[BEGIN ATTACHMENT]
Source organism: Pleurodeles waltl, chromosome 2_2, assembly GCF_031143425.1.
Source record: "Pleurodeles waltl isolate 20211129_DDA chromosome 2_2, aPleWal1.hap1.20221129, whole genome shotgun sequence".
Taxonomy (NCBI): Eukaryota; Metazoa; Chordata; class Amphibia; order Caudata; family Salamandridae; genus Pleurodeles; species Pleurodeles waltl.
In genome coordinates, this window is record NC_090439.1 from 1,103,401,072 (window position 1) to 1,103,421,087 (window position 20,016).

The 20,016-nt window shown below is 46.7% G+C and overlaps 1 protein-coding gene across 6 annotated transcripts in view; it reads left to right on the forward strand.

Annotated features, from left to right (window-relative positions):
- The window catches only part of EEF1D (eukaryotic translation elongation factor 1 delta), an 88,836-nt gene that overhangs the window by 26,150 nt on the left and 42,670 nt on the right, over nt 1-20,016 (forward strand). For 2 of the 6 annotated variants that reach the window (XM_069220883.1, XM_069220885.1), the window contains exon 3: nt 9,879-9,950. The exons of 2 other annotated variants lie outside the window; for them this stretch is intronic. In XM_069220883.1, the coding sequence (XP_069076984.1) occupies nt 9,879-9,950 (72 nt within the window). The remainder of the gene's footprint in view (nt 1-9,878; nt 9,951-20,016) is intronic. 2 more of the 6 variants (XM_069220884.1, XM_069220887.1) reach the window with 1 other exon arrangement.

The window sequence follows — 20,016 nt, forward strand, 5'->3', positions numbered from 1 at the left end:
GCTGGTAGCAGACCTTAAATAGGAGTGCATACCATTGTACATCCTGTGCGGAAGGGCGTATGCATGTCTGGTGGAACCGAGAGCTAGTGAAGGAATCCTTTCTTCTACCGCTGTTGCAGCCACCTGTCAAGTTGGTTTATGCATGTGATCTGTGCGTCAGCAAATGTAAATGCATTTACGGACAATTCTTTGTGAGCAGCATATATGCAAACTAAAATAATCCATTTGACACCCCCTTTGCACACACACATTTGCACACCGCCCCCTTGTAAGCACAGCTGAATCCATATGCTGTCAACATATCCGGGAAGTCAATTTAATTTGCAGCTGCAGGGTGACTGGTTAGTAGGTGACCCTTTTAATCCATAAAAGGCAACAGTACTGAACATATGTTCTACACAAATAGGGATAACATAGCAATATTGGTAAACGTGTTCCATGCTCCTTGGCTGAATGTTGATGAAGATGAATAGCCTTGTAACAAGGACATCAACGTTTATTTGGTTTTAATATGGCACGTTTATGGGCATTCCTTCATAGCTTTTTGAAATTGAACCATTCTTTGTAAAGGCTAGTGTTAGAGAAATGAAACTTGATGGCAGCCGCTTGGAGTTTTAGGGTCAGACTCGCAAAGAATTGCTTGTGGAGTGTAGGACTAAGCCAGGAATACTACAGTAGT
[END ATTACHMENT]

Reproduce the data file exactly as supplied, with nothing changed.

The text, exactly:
Source organism: Pleurodeles waltl, chromosome 2_2, assembly GCF_031143425.1.
Source record: "Pleurodeles waltl isolate 20211129_DDA chromosome 2_2, aPleWal1.hap1.20221129, whole genome shotgun sequence".
Taxonomy (NCBI): Eukaryota; Metazoa; Chordata; class Amphibia; order Caudata; family Salamandridae; genus Pleurodeles; species Pleurodeles waltl.
In genome coordinates, this window is record NC_090439.1 from 1,103,401,072 (window position 1) to 1,103,421,087 (window position 20,016).

The 20,016-nt window shown below is 46.7% G+C and overlaps 1 protein-coding gene across 6 annotated transcripts in view; it reads left to right on the forward strand.

Annotated features, from left to right (window-relative positions):
- The window catches only part of EEF1D (eukaryotic translation elongation factor 1 delta), an 88,836-nt gene that overhangs the window by 26,150 nt on the left and 42,670 nt on the right, over nt 1-20,016 (forward strand). For 2 of the 6 annotated variants that reach the window (XM_069220883.1, XM_069220885.1), the window contains exon 3: nt 9,879-9,950. The exons of 2 other annotated variants lie outside the window; for them this stretch is intronic. In XM_069220883.1, the coding sequence (XP_069076984.1) occupies nt 9,879-9,950 (72 nt within the window). The remainder of the gene's footprint in view (nt 1-9,878; nt 9,951-20,016) is intronic. 2 more of the 6 variants (XM_069220884.1, XM_069220887.1) reach the window with 1 other exon arrangement.

The window sequence follows — 20,016 nt, forward strand, 5'->3', positions numbered from 1 at the left end:
GCTGGTAGCAGACCTTAAATAGGAGTGCATACCATTGTACATCCTGTGCGGAAGGGCGTATGCATGTCTGGTGGAACCGAGAGCTAGTGAAGGAATCCTTTCTTCTACCGCTGTTGCAGCCACCTGTCAAGTTGGTTTATGCATGTGATCTGTGCGTCAGCAAATGTAAATGCATTTACGGACAATTCTTTGTGAGCAGCATATATGCAAACTAAAATAATCCATTTGACACCCCCTTTGCACACACACATTTGCACACCGCCCCCTTGTAAGCACAGCTGAATCCATATGCTGTCAACATATCCGGGAAGTCAATTTAATTTGCAGCTGCAGGGTGACTGGTTAGTAGGTGACCCTTTTAATCCATAAAAGGCAACAGTACTGAACATATGTTCTACACAAATAGGGATAACATAGCAATATTGGTAAACGTGTTCCATGCTCCTTGGCTGAATGTTGATGAAGATGAATAGCCTTGTAACAAGGACATCAACGTTTATTTGGTTTTAATATGGCACGTTTATGGGCATTCCTTCATAGCTTTTTGAAATTGAACCATTCTTTGTAAAGGCTAGTGTTAGAGAAATGAAACTTGATGGCAGCCGCTTGGAGTTTTAGGGTCAGACTCGCAAAGAATTGCTTGTGGAGTGTAGGACTAAGCCAGGAATACTACAGTAGT